India is a country in which the electricity sector struggles to meet demand and depends heavily on fossil fuel imports. A large proportion of citizens still have limited access to commercial energy. Meanwhile, rapid economic and population growth mean India’s energy demand is expected to increase fourfold by 2040.
However, India is poised for a massive transition to clean energy, in which renewables will help reduce the energy deficit and reach over 300 million people that are not currently connected to the electricity grid.
175 GW renewable energy by the end of 2022
The Indian government has set an ambitious target of “175GW renewables by 2022”, which includes a $100bn investment in a utility-scale project. Reaching this goal will see a sharp increase from the 2015 target of 39GW. A second $50bn investment goal of “40GW by 2022” applies to small energy grids and rooftop solar initiatives. These projects aim to reduce pollution, cut dependence on imported fuels, increase renewable energy supplies in cities and bring reliable, clean energy to rural areas. Smaller-scale NGO efforts include innovative solar-charging centres that will potentially transform the lives of over 200 million residents of informal settlements.
Clean energy for more than 18,000 villages
In rural India, where electricity is either intermittent or absent altogether, residents have little choice but to use expensive and polluting fuels like kerosene and firewood. The government’s mandate is to electrify more than 18,000 villages with clean energy initiatives such as solar roofs. The solar rooftop industry has become the fastest growing segment of the energy sector and requires no costly infrastructure investment.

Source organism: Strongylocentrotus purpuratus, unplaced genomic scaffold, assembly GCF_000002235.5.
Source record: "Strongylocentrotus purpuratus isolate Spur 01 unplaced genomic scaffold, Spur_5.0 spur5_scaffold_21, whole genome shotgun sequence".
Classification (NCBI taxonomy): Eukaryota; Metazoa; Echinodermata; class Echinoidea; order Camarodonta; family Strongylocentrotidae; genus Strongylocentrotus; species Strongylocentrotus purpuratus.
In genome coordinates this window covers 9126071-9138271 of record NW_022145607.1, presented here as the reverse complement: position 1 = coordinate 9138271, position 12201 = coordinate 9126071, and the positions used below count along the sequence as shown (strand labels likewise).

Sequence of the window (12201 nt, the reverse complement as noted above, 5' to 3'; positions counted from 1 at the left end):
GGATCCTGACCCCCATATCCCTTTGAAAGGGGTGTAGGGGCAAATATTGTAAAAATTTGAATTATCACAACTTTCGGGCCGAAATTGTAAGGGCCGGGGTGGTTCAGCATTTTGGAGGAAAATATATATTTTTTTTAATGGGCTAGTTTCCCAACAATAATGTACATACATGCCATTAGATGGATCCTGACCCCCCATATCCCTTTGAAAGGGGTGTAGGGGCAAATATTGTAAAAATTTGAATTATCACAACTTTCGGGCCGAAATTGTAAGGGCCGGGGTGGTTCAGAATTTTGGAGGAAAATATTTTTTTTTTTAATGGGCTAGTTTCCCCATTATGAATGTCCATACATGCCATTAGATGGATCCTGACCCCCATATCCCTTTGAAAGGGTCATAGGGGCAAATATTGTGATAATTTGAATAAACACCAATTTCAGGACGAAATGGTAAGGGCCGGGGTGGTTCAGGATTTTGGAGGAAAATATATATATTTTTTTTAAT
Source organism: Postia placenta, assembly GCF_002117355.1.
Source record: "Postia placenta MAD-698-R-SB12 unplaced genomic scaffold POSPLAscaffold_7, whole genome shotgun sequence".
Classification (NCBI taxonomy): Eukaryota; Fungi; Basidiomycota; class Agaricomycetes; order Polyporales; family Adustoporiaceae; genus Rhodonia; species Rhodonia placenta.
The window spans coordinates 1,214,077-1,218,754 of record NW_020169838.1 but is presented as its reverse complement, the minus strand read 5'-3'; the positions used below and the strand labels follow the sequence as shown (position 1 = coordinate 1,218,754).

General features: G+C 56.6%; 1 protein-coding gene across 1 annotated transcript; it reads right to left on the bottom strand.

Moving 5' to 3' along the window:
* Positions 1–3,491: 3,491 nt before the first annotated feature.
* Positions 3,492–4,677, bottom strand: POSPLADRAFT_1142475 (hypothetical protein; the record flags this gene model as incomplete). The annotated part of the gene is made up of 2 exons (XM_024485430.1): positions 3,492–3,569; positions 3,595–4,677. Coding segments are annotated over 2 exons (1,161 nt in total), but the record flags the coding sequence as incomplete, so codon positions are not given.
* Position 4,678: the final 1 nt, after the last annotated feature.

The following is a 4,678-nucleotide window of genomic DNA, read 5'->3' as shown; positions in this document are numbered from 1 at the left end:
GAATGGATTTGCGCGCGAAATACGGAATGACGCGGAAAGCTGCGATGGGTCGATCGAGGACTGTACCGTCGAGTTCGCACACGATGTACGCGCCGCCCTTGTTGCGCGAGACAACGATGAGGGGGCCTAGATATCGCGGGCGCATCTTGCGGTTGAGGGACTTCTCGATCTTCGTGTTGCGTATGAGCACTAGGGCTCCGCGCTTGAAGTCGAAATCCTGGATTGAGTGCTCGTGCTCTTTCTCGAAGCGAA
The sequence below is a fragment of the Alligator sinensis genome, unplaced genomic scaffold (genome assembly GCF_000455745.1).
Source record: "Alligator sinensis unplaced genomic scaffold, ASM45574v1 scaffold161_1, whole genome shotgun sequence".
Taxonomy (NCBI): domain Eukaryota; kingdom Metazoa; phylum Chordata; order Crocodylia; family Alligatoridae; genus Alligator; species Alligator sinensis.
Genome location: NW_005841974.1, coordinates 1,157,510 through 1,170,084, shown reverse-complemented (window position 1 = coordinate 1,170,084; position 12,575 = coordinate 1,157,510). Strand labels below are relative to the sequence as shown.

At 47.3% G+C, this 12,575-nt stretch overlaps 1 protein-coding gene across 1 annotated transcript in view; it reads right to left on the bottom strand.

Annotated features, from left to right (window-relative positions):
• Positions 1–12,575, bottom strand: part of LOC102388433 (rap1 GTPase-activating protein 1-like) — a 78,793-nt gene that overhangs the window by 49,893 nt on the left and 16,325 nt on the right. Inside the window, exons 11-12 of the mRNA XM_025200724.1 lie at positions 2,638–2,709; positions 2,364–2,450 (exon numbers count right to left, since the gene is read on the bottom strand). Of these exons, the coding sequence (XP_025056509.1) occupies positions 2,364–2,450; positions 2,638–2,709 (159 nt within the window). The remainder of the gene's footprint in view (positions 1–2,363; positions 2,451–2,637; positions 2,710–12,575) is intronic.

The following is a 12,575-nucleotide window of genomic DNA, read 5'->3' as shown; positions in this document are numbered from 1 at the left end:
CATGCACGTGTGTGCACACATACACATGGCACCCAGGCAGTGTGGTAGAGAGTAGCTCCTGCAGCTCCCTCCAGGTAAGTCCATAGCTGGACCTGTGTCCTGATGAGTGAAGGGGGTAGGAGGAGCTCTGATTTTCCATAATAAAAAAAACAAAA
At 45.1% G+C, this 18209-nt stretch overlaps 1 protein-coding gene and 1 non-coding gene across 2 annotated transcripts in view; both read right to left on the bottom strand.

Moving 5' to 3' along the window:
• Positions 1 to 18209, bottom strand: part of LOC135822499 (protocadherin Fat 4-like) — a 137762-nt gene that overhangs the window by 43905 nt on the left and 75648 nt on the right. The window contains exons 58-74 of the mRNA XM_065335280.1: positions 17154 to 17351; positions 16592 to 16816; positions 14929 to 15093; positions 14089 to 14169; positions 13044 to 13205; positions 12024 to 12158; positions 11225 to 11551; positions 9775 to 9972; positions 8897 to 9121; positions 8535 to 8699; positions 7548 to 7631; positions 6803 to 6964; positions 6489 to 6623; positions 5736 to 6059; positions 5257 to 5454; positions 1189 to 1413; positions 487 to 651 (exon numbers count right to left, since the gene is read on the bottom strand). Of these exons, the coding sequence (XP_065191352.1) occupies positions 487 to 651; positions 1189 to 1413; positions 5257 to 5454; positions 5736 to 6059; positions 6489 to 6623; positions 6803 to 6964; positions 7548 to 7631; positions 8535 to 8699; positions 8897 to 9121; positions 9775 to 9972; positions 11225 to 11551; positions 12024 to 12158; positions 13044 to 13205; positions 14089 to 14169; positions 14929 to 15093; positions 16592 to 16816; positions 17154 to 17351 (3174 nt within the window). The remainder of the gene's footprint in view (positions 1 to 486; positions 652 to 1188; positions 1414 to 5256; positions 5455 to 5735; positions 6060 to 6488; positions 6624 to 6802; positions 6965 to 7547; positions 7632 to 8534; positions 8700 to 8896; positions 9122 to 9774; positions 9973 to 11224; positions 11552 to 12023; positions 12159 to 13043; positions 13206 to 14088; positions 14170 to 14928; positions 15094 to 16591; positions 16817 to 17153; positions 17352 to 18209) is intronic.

Increase of renewable sources in 48 solar cities
India’s urban areas emit high quantities of greenhouse gasses and suffer from electricity shortages. The government has identified 48 “Solar Cities” in which to develop energy conservation and increase capacities from renewable sources such as wind, solar, biomass and small hydro. Projects such as solar water heating for homes, hotels and hospitals, or industrial waste-to-energy plans, are designed to pave the transition toward clean energy across the nation.
Toward net-zero emissions by 2070
Looking forward, India has announced ambitious plans to fulfil 50% of its energy needs – about 500GW – with renewable energy (RE) by 2030. The “Mission 500GW” plan demands an increase of 30-40GW per year from current capacity over the next nine years, delivered via a combination of solar, wind and other hybrid energy sources. This goal will require a monumental effort to transition away from India’s largely coal-based economy, but will serve as springboard for its long-term commitment toward net-zero emissions by 2070. If India succeeds in meeting these milestones, it will lead other South Asian nations in the fight against climate change and move the region and the world closer to achieving carbon neutrality.